Government, miners and manufacturers discuss sustainability.
The International Diamond Manufacturers Association (IDMA) has held a special manufacturing debate with its Botswana stakeholders at the launch of its 2011 meeting.
This year’s meeting has been held for the first time in Botswana, the largest diamond producing country in the world. The IDMA, which represents diamond manufacturers worldwide, officially opened the meeting following a debate entitled the Diamond Beneficiation Pitso, which saw high ranking government officials, diamond miners and manufacturers, as well as industry analysts and academics, discuss and present their ideas how to build sustainable beneficiation of diamonds in Botswana.
In his opening address, IDMA president Moti Ganz said the reason for IDMA to opt for Gaborone for the meeting’s location was that Botswana is expected to become an important destination of choice for industry players, from mine to market, as the country is taking steps to develop a profitable value chain and with it a long term sustainable diamond economy that will take the country and all the industry’s participants forward.
"We’re gathering in Botswana because we believe a competitive diamond industry and trade can be developed here in the future. The Pitso offered our organization’s members a first opportunity for an exchange of views and I believe this event has been a true eye opener for many of our peers." Ganz said.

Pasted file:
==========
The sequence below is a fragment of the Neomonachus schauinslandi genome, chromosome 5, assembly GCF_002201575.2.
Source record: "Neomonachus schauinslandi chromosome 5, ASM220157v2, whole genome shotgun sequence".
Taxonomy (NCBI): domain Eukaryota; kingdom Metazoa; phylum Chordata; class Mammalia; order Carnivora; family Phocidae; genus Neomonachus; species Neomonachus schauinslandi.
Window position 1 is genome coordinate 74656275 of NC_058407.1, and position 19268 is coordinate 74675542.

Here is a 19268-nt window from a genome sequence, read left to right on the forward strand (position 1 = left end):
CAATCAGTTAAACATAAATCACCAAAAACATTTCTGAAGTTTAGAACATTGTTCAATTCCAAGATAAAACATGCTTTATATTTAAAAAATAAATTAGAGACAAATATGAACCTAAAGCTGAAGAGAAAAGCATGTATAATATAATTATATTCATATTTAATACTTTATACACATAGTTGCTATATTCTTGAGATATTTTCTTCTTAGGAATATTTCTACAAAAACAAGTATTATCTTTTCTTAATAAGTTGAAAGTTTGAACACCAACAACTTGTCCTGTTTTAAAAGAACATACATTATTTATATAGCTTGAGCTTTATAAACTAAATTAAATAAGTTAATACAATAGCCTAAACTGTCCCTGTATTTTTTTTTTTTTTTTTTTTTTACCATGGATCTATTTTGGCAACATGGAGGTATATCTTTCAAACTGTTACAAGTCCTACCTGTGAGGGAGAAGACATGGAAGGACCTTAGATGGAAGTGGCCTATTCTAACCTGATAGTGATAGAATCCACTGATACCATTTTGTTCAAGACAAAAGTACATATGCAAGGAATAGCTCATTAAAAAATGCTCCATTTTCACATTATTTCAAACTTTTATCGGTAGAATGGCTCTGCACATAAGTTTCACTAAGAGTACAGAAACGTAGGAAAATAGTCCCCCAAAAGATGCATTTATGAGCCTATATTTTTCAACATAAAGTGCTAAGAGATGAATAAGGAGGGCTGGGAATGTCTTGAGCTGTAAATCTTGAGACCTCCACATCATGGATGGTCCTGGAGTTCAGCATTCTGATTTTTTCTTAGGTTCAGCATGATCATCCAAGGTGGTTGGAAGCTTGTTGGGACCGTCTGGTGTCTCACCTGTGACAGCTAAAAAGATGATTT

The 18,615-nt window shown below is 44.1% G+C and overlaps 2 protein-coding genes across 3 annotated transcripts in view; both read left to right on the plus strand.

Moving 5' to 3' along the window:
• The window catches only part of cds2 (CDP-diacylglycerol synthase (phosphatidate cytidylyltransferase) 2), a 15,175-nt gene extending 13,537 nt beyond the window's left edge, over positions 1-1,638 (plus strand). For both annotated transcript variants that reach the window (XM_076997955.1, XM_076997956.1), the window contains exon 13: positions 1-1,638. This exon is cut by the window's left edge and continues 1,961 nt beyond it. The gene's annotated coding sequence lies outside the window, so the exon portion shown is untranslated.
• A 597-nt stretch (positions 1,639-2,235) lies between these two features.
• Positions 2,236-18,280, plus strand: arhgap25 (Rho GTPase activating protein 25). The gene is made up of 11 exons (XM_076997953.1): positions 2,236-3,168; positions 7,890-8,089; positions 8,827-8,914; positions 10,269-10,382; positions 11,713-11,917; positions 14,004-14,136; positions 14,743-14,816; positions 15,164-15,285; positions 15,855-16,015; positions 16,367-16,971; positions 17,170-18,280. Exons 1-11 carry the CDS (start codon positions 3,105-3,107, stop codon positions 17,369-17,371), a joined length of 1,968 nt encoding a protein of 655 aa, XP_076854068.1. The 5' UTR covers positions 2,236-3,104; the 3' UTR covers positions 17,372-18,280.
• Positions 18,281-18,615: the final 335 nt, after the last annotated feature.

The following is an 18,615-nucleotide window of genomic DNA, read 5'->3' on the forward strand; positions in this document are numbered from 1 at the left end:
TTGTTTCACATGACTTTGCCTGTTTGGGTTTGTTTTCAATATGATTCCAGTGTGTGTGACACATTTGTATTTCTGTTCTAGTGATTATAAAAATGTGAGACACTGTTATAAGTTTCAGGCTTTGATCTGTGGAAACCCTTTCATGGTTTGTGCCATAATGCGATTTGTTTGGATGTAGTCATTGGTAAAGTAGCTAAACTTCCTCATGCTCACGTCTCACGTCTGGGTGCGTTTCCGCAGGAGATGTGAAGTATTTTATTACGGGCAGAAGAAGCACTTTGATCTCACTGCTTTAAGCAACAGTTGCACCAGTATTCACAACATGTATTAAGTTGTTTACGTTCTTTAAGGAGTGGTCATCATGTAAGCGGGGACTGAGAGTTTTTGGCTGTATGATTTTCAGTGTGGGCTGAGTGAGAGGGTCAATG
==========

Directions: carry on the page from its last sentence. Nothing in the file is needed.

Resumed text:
Th IDMA meeting is hosted jointly by the Botswana Diamond Manufacturers Association (BDMA) and the Botswana government. BDMA President Mervin Lifshitz said that the idea to hold the Pitso meeting had been suggested by Dr. P.H.K. Kedikilwe, Minister of Minerals Energy and Water Resources, who is now also Acting Vice President of Botswana.
The Pitso was co-moderated by Letsema Mbayi, a doctoral student from Botswana who is writing her Phd thesis on beneficiation in London, and Chaim Even Zohar, an internationally renowned industry analyst, commentator and conference facilitator.
Most speakers recognized that the 16 diamond factories in the country, which employ some 3,000 direct production workers, have developed solely on the basis of rough diamond availability rather than for its international competitiveness.
The IDMA meeting in Botswana is expected to deepen the Batswana people and government understanding of the complexities and challenges of diamond manufacturing and the need for factories to operate within internationally, vertically organized value chains.